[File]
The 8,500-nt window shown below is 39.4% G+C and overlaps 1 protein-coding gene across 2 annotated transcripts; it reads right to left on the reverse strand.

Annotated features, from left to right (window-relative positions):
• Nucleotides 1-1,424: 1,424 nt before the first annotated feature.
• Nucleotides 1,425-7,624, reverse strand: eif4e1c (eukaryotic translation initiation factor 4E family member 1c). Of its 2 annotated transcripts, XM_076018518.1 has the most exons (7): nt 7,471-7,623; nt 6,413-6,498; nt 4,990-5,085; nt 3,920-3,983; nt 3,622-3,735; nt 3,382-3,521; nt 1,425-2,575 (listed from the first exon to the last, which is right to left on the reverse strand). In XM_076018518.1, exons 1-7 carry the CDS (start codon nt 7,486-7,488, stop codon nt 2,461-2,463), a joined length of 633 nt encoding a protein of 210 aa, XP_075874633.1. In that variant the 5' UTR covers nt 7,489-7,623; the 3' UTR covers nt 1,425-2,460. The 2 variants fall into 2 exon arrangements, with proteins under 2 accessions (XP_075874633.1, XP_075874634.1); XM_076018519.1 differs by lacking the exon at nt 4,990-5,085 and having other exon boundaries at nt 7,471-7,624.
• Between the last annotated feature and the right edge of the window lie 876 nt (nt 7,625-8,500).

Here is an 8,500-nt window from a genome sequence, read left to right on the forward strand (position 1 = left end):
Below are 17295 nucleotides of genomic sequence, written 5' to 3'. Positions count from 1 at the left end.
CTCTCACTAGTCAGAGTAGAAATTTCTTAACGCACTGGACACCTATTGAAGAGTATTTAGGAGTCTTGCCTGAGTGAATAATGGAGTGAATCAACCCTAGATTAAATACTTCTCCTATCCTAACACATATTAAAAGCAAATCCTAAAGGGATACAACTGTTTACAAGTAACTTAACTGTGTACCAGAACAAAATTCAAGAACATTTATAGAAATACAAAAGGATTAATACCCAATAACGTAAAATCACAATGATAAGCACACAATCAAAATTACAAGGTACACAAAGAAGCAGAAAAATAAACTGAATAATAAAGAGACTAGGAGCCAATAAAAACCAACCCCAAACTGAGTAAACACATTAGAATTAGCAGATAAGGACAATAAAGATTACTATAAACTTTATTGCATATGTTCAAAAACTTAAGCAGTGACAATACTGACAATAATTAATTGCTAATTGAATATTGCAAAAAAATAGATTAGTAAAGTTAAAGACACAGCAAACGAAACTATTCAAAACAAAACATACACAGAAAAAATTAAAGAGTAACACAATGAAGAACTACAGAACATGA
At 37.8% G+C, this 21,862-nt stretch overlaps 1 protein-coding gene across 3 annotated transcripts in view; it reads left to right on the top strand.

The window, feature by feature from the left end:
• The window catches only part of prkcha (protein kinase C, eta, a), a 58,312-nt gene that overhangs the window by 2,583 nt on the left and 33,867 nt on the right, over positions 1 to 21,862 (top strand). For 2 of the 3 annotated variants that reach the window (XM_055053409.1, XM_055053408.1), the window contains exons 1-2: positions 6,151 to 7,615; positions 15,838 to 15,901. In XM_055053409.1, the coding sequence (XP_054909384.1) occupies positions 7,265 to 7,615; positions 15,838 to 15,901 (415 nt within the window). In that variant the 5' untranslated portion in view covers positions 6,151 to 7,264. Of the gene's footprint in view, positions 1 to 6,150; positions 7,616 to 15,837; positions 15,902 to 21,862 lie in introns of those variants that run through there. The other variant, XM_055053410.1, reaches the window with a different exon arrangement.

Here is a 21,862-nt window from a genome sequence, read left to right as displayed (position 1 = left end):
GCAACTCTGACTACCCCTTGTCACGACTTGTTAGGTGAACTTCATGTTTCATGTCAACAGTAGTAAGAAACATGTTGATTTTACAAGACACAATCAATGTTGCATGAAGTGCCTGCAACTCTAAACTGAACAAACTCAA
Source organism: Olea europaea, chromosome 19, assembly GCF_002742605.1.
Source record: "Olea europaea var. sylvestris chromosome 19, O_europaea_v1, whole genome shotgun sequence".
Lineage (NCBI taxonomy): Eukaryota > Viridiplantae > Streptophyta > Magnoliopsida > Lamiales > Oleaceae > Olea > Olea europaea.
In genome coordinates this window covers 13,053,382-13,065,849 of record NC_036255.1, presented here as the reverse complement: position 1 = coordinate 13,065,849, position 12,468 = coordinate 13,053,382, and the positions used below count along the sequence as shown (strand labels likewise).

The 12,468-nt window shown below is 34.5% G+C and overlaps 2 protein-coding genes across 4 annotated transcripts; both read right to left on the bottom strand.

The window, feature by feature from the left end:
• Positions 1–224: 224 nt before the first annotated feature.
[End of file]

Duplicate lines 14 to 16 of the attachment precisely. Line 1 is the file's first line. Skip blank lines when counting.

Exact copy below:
Source organism: Olea europaea, chromosome 19, assembly GCF_002742605.1.
Source record: "Olea europaea var. sylvestris chromosome 19, O_europaea_v1, whole genome shotgun sequence".
Lineage (NCBI taxonomy): Eukaryota > Viridiplantae > Streptophyta > Magnoliopsida > Lamiales > Oleaceae > Olea > Olea europaea.